What is a Domino?


A domino is a small rectangular wood or plastic block that bears identifying marks on one side and blank or identically patterned on the other. Generally, the identifying mark is a pattern of dots resembling those on a die. A domino can be used to play a game that involves blocking or scoring points. A larger set of dominoes can be arranged in a grid that forms pictures when the pieces fall. Alternatively, these small blocks can be lined up in straight or curved lines to form walls, 3D structures like towers and pyramids, or stacked together to create art.

In addition to providing entertainment, dominoes can be used as tools for analyzing patterns and making decisions. In business, these blocks can be helpful in building a strategic plan that will allow a company to achieve its goals. A good strategy will require a number of dominoes to be completed before reaching its target, but if these blocks are picked carefully and placed in the right order, success can be achieved much more quickly than expected.

The word “domino” is also used to describe a chain reaction that causes one event to cause another in an uncontrolled way. For example, a car accident that knocks over a streetlight can cause many more lights to fall over in the vicinity and possibly lead to an even larger disaster. The word can also be applied to a system of steps that are required to complete a particular task, such as writing a novel or preparing taxes. Identifying the best tasks and placing them in the correct order can help a writer write a more cohesive story, while ensuring that all required steps are taken in the proper sequence.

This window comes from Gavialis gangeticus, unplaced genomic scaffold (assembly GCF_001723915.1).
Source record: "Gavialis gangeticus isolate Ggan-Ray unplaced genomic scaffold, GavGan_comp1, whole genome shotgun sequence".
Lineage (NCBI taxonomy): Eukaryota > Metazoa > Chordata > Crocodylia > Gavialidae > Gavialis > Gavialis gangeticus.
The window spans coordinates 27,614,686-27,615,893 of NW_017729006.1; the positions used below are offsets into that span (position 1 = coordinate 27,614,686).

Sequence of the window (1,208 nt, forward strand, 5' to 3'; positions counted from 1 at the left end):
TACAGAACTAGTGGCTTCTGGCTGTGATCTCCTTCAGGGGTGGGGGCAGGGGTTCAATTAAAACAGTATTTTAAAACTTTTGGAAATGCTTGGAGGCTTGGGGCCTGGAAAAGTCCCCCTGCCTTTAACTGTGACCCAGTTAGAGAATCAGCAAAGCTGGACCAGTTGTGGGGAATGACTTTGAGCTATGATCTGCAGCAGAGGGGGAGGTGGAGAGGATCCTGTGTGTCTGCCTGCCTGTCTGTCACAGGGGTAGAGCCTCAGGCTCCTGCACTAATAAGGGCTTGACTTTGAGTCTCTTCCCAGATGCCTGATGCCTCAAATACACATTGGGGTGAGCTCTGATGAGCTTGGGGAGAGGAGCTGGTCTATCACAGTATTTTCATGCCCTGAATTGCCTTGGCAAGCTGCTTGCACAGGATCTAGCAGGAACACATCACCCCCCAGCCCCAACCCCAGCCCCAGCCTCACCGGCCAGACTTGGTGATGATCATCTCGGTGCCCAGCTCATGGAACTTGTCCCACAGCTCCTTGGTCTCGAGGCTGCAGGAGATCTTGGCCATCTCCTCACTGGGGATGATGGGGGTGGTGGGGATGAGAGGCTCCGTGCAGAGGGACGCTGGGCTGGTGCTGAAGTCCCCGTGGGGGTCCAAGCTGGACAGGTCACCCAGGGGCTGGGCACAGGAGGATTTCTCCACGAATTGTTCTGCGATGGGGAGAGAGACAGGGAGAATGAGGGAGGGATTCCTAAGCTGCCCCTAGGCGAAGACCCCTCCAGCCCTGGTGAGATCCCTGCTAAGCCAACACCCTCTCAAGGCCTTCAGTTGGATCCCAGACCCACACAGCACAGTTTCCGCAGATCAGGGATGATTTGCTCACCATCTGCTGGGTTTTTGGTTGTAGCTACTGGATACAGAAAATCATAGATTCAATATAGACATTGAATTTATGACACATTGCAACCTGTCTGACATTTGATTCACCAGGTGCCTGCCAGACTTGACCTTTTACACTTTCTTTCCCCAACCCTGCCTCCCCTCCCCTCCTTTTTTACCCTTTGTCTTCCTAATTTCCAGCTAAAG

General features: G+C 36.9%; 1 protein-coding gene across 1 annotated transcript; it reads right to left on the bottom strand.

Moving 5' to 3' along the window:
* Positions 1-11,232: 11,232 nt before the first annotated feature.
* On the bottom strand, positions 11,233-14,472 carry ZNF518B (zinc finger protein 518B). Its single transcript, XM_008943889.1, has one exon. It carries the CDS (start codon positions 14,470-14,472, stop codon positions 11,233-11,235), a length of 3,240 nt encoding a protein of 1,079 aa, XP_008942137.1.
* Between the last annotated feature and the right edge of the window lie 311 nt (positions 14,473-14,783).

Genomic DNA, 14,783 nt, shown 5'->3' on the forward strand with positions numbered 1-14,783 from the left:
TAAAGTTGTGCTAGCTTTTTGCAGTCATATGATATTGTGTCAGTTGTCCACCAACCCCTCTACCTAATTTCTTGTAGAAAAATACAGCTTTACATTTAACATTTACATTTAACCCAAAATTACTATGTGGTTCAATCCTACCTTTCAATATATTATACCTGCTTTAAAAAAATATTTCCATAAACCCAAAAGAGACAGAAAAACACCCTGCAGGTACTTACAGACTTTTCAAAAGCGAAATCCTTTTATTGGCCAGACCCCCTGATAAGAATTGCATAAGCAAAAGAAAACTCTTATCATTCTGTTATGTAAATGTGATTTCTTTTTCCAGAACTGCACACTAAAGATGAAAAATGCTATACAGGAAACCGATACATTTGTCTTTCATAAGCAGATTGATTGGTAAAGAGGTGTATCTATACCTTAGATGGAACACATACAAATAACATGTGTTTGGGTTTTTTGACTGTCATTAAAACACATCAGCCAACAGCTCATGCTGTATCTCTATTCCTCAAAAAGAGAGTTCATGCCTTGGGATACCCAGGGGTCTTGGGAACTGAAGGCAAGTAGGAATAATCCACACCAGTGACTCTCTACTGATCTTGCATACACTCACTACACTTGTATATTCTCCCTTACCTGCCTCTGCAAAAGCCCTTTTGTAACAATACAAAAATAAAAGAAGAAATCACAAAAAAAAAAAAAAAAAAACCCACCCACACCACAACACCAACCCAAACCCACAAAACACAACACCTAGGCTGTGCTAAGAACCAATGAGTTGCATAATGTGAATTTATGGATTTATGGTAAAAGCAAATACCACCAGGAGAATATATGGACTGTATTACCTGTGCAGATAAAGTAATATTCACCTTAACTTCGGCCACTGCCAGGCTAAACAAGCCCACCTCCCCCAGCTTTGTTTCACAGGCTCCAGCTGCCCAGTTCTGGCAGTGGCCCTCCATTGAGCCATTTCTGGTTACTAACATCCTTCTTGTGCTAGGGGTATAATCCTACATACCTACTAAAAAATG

When a domino is standing upright, it stores potential energy. This is because of its position against the pull of gravity. However, once the domino is knocked over, this potential energy is converted to kinetic energy that moves the entire chain forward. The energy that is stored in a domino is similar to the energy that can be found in a battery.

For a player to score in a domino game, the two matching ends of a tile must touch (i.e., one’s touch one’s and two’s touch two’s). Then, all other tiles played must be positioned either to the left or right of this initial doublet so that they form a cross. The player who scores the most after a certain number of rounds wins.

In the late 18th century, the term domino appeared in French and English as a game that involved placing tiles in a line or square, with each subsequent tile being placed to touch a neighboring piece in such a way that the exposed dots on both sides of each adjacent piece were equal. Earlier, domino denoted a long hooded cloak worn with a mask at a carnival or masquerade and may have evoked images of a priest’s black domino contrasted against his white surplice.